Plant machinery lying idle generates no revenue (a negative) but it also extends the life of the asset (a positive). A knowledge worker lying idle (ie, furloughed) also generates no revenue (a negative) but their knowledge can also ‘degrade’ (so another negative). In this case two negatives don’t make a positive. They just make a bigger negative.
That’s the gist of an argument put forward by two academics, Jonathan Haskel and Stian Westlake in their thought-provoking blog entitled ‘Quarantine in an intangible economy’.
Hopefully the blog will be read by many more as Philip Aldrick, a columnist in The Times , wrote about it recently. His article’s headline says it all, “Intangible capital is the magic dust that Britain has been sadly lacking’ (June 13th).
This particular sentence jumped off the page at me, “For a consulting firm, every new project and every new client “increases its knowledge. Being out of commission for six months makes [a firm] less valuable”’.
Intuitively, that feels correct. And worrying. Not just for the UK’s creative industries sector, but for the wider economy too. According to a recent House of Commons Research Briefing, the services sector now accounts for 81% of our economy.
In there can be found all the consultants, coders, analysts and the like whose intangible capital grows with every new project they work on and whose value to their firm – and the economy – goes up accordingly. Only in this case it’s going down.
As economic activity picks up again these knowledge workers will become more knowledgeable again. And so more valuable. But the blog authors highlight another worrying aspect of post-Covid life; too much social distancing could also have an impact on intangible capital accumulation.
The Victorian economist Alfred Marshall first referred to the ‘agglomeration effect’. When organisations and their workers ‘cluster’ together so they share ideas, new working methodologies and best practices.
London’s historic clusters included the rag trade based in Spitalfields, the jewellery trade based in Hatton Garden and even tailors in Savile Row. The creative industry has had its clusters too; the old advertising agencies around Soho and Golden Square and more recently, the digital agencies further East in Spitalfields.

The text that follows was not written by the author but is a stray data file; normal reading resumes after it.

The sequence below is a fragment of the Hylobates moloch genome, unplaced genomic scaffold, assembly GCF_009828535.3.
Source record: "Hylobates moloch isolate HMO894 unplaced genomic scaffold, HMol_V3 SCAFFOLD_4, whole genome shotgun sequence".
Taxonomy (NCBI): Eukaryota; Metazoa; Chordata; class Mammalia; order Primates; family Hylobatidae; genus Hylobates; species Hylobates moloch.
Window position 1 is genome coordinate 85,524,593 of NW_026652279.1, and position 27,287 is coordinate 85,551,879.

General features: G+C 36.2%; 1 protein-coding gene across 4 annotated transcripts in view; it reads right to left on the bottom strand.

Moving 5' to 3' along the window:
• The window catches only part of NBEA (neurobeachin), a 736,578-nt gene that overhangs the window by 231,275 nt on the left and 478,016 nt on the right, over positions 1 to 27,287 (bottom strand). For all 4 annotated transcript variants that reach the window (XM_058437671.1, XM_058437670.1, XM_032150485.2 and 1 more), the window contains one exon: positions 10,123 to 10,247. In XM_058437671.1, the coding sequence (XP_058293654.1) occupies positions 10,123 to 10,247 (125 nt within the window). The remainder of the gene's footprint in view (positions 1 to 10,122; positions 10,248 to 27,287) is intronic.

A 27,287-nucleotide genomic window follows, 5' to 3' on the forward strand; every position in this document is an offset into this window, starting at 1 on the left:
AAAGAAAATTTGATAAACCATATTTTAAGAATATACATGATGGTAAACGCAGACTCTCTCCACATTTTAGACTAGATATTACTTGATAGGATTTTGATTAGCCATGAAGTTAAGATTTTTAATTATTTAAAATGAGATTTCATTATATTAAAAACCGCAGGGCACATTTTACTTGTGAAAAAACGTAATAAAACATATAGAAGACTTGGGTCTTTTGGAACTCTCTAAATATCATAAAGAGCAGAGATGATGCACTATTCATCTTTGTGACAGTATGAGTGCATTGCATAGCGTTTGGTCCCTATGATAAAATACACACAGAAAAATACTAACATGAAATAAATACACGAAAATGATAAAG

Yes, we will all adapt to a new working life spent largely (if not entirely) at home, but at what cost to our ability to create new ideas? To ‘bounce stuff’ off each other over a coffee, in a corridor, outside during a ‘fag break’ (it’s a well-known fact that the smokers were the best informed about any company as well as being the unhealthiest). Or best of all, over a long lunch?
History suggests we may be in for a lean period when it comes to creativity. Aldrick’s article quotes a paper produced last year by Michael Andrews for the US National Bureau of Research that found the number of patents filed during the Prohibition fell because ‘people weren’t mixing in the saloons’.
Creatives. We might have a new excuse for going to the pub. It’s called protecting our intangible capital.
Simon Quarendon is a veteran marketer and communicator with a career spanning nearly 40 years. He has bought, built, sold, rescued, led and mentored just about every kind of creative communications agency in existence and run global accounts for the best in the world. Today, Simon runs the business end of Selbey Anderson, working across the group to make sure clients get the best and the agencies all prosper.